Workers who handle our food from the farms to the stores launched a new coalition on Saturday that will work in solidarity with Union members fighting for dignity and respect at Darigold.
Farm workers, dairy production workers, grocery distribution workers, lab technicians, and grocery clerks filled the Teamsters Union hall in Tukwila to establish a “Farm to Family” coalition that will promote health and safety, workplace justice, and environmental stewardship as food travels from our region’s farms to the tables of families in our communities.
“Workers play a vital role in ensuring that the food we enjoy is healthy and safe,” said Tracey A. Thompson, Secretary-Treasurer of Teamsters Local 117.
“Employers like Darigold need to recognize that intimidating workers at their food processing plants and turning a blind eye to squalid conditions on their suppliers’ farms is bad for business and bad for our community.”
At the event, workers spoke about conditions on the farms, in the processing plants, in the labs, in the warehouses, and in the stores.
“We work 12 to 14 hours a day without lunch or rest breaks and without water. On top of that, they steal our wages. We’ve been fighting for four years and nothing changes,” said Margarito Martinez, a former farm worker at Ruby Ridge Dairy, a 2,000-cow operation that supplies milk to Darigold.
Lisa Hearing, a lab technician at Darigold’s corporate lab in Tukwila, spoke about the critical nature of her work and Darigold’s intimidation of workers during contract negotiations with the Teamsters.
“The milk comes in off the farm and we test it for raw bacterial count, antibiotics, and a lot of other things. We try to make sure that the milk is safe when it goes to production. It’s really frustrating to be working so long without a contract. You never know if you’re going to show up for work and be locked out.”
Josh Putnam, a 15-year grocery warehouse worker at Fred Meyer, talked about his role in maintaining quality control. “We make sure the product is cold when it comes off the truck and cold in the facility. If my family goes to buy a Darigold product in the store, they need to know that it is safe.”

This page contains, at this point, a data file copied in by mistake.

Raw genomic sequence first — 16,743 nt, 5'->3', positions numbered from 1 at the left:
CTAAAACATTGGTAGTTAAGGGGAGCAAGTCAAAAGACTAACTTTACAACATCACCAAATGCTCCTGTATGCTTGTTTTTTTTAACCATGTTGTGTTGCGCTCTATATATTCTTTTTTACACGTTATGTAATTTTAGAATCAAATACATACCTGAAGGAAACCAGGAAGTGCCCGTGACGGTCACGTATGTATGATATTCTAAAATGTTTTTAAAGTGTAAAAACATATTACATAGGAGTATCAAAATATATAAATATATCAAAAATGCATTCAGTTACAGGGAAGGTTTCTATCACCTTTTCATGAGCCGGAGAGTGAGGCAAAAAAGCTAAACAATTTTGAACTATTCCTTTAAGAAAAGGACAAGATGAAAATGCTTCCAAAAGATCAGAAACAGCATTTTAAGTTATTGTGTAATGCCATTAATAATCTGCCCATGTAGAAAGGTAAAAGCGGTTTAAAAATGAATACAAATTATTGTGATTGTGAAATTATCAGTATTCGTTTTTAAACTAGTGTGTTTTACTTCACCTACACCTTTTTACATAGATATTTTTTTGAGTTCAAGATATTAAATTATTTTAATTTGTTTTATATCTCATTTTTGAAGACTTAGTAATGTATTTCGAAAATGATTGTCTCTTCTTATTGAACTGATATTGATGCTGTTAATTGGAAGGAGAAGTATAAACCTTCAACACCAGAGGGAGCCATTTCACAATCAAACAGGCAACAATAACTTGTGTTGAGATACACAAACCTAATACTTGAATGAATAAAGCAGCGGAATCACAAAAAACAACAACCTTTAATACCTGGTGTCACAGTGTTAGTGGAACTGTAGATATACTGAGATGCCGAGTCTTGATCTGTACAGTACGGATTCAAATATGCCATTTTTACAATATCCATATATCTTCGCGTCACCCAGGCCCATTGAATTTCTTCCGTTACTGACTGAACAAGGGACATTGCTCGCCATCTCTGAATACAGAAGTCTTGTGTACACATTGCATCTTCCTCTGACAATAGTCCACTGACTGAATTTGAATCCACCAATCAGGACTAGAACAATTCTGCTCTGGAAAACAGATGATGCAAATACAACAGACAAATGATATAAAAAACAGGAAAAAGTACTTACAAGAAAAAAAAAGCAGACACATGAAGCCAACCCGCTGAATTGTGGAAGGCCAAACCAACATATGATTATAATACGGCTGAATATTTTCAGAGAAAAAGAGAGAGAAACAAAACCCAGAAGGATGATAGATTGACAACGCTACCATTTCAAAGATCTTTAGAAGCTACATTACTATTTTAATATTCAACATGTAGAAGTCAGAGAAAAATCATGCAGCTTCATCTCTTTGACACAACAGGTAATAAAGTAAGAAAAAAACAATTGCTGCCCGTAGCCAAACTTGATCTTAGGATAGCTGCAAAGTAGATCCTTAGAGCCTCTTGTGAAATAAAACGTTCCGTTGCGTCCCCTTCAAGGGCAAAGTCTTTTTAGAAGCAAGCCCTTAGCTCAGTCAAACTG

Workers were also joined by members of UFCW 21 and UFCW 367, two Local Unions that represent thousands of grocery clerks across the Puget Sound region.
“I’m here today because UFCW, my Union, is standing in support of Darigold workers in their fight for dignity and respect,” said Denise Jagieglo, President of UFCW Local 367.
“If ever there was an expression of our interconnectedness, it is through the food that we eat and how it comes to our families,” added Steve Williamson, Director of Community Affairs for UFCW Local 21.
After the meeting, the newly-formed coalition released a set of Farm to Family principles aimed at promoting food safety, workplace justice, respect for animals and the environment. The group pledged to support the farm workers in their fight for justice and to stop Darigold from intimidating workers at its processing plants and to stop breaking the law.
Workers dispatched into the community to educate consumers at area Walmart and Winco stores about Darigold’s unjust and unlawful practices across the food supply chain.
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